accept Klamath water-sharing pact
Tim Hearden March 14, 2014, Capital Press
Roger Nicholson of Fort Klamath, Ore., looks out at the Wood
River on a rainy afternoon in Oregon’s Upper Klamath Basin. He
says a finalized agreement with the Klamath Tribes would prevent
years of litigation over water.
Many ranchers in Oregon's Upper Klamath Basin appear to
grudgingly accept a water-sharing agreement with the Klamath
Tribes that has resulted from months of talks. If the deal is
approved by most ranchers and tribal members, it will be part of
authorizing legislation in Congress.
FORT KLAMATH, Ore. — Many ranchers in Oregon’s Upper Klamath
Basin appear to grudgingly accept a water-sharing settlement
between irrigators and the Klamath Tribes that was finalized
earlier this month.
Rancher Roger Nicholson, a harsh critic of water calls by the
tribes and federal government that led to a shutoff of Upper
Basin irrigation pumps last summer, says the deal is the best
that ranchers could hope for and predicts it will be agreed to
by a vast majority of affected landowners.
“This at least allows some usage, and in some years quite a bit
of usage probably,” said Nicholson, who was involved in the
talks. “The only other alternative is years more of litigation.”
The talks came after a court last year granted the tribes senior
water rights in the Sycan, Wood and Williamson river watersheds
draining into Upper Klamath Lake, where the tribes say a decline
in sucker fish populations has threatened their livelihoods and
The pact that the parties have been ironing out since late
December includes various restoration projects, stipulated
in-stream flows and the permanent retirement of 30,000 acre-feet
of water for restoring fisheries. Nicholson said landowners won
a key concession in that they’ll be compensated for land they
can’t use as a result of the deal.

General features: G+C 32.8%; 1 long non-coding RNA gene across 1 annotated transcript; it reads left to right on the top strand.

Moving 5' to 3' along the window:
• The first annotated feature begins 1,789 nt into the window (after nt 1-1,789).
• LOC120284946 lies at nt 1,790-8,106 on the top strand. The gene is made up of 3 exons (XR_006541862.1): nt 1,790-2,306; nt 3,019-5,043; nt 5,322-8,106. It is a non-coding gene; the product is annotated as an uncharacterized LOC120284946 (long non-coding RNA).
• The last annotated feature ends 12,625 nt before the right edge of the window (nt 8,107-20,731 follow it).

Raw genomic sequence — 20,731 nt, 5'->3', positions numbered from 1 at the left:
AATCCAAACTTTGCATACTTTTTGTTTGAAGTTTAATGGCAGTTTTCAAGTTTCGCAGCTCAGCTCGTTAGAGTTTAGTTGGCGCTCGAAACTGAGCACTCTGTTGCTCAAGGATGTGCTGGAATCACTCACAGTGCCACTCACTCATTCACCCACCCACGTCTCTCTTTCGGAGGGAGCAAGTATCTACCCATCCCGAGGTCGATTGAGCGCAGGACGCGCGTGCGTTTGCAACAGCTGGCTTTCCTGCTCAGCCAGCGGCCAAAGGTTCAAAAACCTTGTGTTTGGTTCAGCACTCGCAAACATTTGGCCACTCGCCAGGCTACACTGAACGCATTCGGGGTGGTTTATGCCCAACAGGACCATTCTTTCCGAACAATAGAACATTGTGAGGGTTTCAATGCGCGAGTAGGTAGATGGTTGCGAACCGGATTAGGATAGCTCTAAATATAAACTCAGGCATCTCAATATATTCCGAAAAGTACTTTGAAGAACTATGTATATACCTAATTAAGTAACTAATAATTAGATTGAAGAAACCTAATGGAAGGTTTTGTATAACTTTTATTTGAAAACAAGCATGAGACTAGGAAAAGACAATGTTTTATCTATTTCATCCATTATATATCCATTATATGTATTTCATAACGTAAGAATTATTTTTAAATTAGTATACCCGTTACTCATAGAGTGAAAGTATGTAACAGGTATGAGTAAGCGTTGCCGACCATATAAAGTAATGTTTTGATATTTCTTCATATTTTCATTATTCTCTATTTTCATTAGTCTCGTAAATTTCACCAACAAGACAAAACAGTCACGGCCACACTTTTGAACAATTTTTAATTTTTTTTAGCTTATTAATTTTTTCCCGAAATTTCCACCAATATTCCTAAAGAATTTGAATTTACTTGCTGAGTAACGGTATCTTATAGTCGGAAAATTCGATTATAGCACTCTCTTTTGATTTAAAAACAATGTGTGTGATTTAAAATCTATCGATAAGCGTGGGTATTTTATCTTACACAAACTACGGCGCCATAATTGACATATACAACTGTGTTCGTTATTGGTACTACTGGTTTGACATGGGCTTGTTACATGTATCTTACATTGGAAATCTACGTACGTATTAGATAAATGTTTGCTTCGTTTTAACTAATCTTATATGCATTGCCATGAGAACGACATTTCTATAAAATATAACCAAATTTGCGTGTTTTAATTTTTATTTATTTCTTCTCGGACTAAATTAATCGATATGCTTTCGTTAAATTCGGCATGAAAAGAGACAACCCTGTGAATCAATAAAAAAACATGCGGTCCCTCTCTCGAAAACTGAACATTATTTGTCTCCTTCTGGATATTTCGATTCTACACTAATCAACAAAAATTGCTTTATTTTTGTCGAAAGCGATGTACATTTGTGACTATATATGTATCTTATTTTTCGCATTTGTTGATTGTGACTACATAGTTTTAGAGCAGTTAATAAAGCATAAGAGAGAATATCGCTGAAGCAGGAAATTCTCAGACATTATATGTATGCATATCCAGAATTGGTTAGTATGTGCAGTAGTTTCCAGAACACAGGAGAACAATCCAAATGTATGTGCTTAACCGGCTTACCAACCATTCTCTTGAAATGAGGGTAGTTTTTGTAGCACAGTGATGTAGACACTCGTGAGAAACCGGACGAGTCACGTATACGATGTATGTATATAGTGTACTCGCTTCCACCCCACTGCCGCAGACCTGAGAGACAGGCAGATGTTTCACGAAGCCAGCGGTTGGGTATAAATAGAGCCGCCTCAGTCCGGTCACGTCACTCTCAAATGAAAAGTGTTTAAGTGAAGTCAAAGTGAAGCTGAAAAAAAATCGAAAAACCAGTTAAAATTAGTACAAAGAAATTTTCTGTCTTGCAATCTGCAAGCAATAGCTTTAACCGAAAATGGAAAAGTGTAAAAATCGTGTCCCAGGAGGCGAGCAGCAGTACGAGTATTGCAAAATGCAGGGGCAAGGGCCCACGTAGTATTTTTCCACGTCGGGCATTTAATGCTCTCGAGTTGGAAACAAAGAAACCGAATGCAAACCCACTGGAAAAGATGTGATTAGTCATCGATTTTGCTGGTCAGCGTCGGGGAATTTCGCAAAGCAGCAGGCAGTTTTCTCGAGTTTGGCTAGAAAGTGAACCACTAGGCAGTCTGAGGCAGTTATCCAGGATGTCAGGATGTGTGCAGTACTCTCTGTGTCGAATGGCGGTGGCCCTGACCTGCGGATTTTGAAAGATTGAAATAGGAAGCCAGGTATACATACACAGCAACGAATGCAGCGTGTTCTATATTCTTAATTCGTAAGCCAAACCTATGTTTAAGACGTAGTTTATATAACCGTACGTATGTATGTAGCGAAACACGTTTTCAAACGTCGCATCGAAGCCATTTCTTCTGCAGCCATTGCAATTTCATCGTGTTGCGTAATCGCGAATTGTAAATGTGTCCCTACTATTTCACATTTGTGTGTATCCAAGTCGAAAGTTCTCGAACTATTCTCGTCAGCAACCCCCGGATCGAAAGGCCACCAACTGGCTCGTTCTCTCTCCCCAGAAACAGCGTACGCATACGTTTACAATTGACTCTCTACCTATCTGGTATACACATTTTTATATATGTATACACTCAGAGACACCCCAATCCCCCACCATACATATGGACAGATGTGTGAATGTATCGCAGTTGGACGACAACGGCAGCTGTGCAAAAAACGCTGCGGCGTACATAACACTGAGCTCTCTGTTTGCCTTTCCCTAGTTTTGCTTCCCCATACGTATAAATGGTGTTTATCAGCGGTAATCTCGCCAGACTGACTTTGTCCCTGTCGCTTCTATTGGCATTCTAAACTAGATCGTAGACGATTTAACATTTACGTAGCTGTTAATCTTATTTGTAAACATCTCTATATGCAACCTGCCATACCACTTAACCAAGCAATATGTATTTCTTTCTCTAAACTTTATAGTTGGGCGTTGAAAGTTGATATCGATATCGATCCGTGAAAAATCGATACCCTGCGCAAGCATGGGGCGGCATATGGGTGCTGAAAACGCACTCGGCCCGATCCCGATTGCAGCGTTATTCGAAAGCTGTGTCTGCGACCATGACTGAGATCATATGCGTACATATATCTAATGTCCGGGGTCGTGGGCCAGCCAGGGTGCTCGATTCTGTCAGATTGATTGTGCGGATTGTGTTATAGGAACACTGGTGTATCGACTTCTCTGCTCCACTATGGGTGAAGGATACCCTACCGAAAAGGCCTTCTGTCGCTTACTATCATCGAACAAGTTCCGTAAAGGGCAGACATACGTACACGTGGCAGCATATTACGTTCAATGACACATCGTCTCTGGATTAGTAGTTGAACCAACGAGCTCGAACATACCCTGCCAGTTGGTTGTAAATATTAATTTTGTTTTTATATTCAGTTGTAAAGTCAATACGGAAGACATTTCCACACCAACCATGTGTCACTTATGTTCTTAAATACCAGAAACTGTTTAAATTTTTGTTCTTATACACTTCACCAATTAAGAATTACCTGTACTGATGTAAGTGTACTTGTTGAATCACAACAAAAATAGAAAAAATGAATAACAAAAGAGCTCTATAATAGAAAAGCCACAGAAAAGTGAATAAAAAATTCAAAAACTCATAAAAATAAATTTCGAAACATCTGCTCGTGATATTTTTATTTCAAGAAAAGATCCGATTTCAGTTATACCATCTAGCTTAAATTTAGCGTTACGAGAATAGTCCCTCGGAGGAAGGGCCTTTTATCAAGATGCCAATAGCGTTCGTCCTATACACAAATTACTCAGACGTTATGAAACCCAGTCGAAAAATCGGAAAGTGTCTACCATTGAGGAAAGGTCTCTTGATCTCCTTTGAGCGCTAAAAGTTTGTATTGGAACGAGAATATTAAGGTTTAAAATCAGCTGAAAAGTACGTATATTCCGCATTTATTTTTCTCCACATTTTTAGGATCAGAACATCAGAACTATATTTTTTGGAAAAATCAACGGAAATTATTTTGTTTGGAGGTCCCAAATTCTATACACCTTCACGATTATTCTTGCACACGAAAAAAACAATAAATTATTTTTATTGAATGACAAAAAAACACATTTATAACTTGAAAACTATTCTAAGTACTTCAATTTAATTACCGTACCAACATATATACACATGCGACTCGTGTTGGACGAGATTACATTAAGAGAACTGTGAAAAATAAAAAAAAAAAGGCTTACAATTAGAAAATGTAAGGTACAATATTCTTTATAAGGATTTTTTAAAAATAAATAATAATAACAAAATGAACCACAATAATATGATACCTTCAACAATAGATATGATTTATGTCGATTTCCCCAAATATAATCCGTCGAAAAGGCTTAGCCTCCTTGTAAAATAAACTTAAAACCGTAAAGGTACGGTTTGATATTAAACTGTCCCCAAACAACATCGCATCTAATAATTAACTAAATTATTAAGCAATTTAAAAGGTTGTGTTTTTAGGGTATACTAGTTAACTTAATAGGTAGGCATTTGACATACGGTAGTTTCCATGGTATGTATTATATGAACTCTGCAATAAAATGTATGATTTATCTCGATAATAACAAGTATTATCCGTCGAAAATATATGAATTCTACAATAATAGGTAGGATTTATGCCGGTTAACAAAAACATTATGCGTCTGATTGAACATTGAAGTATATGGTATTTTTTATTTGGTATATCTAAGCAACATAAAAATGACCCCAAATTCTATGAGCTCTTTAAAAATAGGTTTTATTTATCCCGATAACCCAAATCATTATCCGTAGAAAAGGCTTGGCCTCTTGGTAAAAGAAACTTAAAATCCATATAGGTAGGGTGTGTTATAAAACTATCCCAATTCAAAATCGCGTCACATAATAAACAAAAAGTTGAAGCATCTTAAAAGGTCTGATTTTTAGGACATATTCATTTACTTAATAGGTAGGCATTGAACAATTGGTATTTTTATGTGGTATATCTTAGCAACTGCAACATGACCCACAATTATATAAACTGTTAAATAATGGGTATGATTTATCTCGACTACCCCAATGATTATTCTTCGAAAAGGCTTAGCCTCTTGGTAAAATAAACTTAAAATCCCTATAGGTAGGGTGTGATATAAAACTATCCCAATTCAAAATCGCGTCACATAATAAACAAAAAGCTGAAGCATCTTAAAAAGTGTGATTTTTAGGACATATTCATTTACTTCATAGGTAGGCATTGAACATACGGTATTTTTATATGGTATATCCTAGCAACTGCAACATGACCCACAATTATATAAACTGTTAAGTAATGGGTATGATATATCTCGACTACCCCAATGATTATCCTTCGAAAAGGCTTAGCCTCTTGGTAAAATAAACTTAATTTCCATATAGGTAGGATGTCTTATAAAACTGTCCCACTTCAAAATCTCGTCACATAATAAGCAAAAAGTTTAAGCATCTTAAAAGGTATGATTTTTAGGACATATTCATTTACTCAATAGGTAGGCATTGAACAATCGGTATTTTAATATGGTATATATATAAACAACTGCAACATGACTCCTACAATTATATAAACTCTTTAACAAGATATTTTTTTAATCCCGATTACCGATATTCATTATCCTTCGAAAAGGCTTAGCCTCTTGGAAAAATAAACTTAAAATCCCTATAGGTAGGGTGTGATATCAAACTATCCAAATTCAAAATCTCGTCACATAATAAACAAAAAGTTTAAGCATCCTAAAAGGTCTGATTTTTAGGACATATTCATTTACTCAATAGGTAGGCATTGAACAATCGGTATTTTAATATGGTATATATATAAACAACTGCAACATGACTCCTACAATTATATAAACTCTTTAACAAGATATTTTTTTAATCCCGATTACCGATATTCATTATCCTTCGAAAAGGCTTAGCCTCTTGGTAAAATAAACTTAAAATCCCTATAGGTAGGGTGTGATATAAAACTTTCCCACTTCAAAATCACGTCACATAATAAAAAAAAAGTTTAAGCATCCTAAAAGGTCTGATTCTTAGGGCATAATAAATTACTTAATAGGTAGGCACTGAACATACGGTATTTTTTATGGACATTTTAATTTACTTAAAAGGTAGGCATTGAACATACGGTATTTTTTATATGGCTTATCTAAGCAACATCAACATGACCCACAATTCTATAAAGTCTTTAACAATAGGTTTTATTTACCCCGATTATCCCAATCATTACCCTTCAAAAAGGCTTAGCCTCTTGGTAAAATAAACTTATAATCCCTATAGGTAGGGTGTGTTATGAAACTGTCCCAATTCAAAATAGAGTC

If approved by ranchers and tribal members, the pact will be
included in legislation by U.S. Sen. Ron Wyden, D-Ore., to
authorize and fund the Klamath Basin Restoration Agreement and a
companion measure to remove four dams from the Klamath River.
To be certain, opposition to the Upper Basin agreement persists.
Jerry Jones, who operates a small ranch south of Chiloquin,
Ore., believes the agreement could spark new legal battles.
“It does away with our private property rights,” he said.
Bruce Topham, a rancher in the Sprague River Valley, said he’s
unsure whether he’ll sign the agreement. He objects to the
amount of land that ranchers would have to put in easements –
130 feet on each side of a river or stream, he said.
“We basically aren’t allowed to use it,” Topham said. “In our
case, it’s a lot of acres … You’re controlled on what you can do
on your own land.”
But rancher Becky Hyde, a vocal KBRA supporter who was involved
in the Upper Basin negotiations, said most landowners realize
that “everyone needs to bring their log to the fire so we can
make this thing work,” and that more participation means more
“We know what the alternative to settlement looked like because
we lived through it last year,” Hyde said. “I think we have more
momentum toward a settlement than we’ve ever had.
“The thing about it is it also deals with our endangered species
issues to the best of their ability under the law,” she said.
“Frankly some of us are pretty interested in that part of it for
protection. We’ll see how it goes. I think right now it’s just
an important time for folks to understand what it means for
Nicholson believes this is the landowners’ last chance to
achieve a settlement over water.
“I’ve been involved in several other attempts to settle it, and
this probably is the last one,” he said. “If this isn’t settled
now, it will go into litigation for a long, long time.”
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